After two days out in the dessert, Interbike moved inside the Sands Convention Center where manufacturers from all corners of the globe brought their new cyclocross wares to put on show. Museeuw Bicycles brought out their top-of-the-line MF Cross bike, while Kore showcased a new and improved Race+ Cantilever brake and Traitor Bicycles had a fancy steel single speed ‘cross bike on display.
The Museeuw MF Cross oozes Belgian class. by Jake Sisson
Museeuw MF Cross
Johan Museeuw knows a thing or two about bicycles, both racing on them and designing them. Musseuw brought along his MF Cross bike to the Interbike show, the same bike that he is supplying to the Mongolian cyclocross team that is hoping to get to the UCI Cyclocross World Championships this year. The MF Cross is the only cyclocross bike in Museeuw’s line and they cut no corners in making this the most race ready bike they can offer: the price tag reads a whopping $4600, and that’s just for the frame and fork!
Kore made a few key revisions on its Race+ Cantilever for 2010. by Jake Sisson
Kore Race+ Cantilever
For 2010, Kore set about reworking their Race+ cantilever brake into a truly race-ready pair of stoppers. To improve the Race+’s stopping power, Kore redesigned the pad compound which will allow for greater braking power and significant squeal reduction, without having to toe in the brake’s pads. Adjustability is also significantly increased by the addition of a barrel adjuster on the brake arm. The barrel adjuster accepts a standard round cable head, meaning you no longer have to throw out your seemingly useless cables – you can use them as a Kore straddle cable! In order to make the Race+ easier on mechanics Kore has pulled the lever arm farther forward on the brake, moving the brake shoes away from the fork’s legs, allowing the brake’s pads to move about unhindered. Mechanics will now be able to replace wheels without having to deflate tires, making for quicker wheel exchanges. The brake’s movement away from rim will also be limited, preventing the brake arms from recoiling back and into the wheel.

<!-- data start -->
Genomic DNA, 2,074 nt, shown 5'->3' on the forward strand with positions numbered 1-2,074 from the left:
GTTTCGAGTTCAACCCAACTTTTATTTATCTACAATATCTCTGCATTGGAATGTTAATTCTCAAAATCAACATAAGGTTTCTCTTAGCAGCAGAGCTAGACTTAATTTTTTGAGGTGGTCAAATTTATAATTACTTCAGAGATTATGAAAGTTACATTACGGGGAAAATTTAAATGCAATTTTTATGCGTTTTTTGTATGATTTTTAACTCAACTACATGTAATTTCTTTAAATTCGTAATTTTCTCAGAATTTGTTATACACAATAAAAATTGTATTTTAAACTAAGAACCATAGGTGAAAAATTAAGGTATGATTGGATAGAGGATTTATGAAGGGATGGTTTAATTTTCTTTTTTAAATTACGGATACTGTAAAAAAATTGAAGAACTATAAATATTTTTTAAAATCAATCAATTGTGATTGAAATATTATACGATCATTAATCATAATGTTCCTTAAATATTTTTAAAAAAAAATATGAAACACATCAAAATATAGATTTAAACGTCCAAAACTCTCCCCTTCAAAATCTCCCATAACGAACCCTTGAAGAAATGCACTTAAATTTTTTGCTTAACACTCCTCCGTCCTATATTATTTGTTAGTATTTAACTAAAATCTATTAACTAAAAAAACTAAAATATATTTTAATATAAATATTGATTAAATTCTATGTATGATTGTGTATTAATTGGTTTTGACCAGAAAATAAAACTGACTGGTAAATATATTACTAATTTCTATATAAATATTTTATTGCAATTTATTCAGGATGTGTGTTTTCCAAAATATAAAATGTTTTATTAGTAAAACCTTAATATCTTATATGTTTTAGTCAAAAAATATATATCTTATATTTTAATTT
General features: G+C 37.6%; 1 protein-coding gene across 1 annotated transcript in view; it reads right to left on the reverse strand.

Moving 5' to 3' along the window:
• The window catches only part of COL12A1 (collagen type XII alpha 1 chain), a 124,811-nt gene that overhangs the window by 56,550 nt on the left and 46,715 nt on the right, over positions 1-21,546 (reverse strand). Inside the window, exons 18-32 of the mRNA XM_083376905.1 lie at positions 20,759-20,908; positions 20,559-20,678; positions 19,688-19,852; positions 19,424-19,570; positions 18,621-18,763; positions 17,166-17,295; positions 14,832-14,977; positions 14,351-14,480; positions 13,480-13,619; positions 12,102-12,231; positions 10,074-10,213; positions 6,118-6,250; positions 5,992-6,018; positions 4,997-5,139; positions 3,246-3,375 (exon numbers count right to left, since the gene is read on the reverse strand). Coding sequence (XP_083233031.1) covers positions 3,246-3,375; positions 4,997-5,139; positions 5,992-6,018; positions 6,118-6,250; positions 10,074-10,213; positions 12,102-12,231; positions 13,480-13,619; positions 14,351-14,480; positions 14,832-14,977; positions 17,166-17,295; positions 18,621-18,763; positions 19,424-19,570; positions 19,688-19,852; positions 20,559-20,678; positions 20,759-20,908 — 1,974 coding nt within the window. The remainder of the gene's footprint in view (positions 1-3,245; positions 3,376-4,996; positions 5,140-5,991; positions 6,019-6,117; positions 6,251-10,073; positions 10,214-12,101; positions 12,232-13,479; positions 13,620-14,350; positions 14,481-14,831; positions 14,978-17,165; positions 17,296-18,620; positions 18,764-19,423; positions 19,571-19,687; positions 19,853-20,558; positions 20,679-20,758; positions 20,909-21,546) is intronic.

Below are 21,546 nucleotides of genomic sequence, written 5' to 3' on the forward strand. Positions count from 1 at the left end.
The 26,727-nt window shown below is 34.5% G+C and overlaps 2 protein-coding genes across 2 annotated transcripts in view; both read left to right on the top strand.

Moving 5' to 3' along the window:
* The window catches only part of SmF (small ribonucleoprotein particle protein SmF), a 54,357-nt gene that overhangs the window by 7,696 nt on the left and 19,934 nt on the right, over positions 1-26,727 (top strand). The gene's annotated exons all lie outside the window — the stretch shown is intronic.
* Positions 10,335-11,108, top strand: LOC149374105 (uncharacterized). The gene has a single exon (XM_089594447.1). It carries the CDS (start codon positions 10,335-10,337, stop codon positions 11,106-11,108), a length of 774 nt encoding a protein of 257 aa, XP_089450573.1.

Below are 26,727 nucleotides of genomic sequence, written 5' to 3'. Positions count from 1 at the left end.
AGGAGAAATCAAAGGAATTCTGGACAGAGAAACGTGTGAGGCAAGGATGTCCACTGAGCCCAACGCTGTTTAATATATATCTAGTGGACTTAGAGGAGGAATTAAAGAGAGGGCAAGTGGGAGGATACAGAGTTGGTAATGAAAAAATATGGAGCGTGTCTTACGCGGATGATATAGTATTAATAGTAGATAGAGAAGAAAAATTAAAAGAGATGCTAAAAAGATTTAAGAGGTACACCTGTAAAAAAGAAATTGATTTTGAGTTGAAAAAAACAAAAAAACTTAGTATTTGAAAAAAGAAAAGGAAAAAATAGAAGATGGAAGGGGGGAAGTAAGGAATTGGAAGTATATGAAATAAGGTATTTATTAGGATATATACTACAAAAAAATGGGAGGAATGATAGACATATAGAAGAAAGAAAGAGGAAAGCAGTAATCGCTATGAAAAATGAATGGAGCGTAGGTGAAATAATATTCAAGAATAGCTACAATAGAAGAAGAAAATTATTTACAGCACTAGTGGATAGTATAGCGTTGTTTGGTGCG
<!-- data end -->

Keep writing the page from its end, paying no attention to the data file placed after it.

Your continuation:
Traitor Bikes brought along its production steel 'cross singlespeed, the Crusade. by Jake Sisson
Traitor Cycles, out of Ferndale, Washington, brought out their Crusade single speed ‘cross bike to show off how a small company can make a significant mark on the single speed cross market. The Crusade will be produced out of Columbus Maxlight steel, which will yield a frame with a weight of approximately 4.25 pounds. As pictured, with FSA components and Velocity wheels, the Crusade tips the scales at 17.5 pounds. Traitor prides itself in the ability to create one-off custom frame geometries, if their stock geometry is not to your liking (for an up charge, of course). While pricing has not yet been set, the Crusade should cost you between six and eight hundred dollars for a frame and carbon fork. That’s a pretty sweet deal that should threaten many custom builders.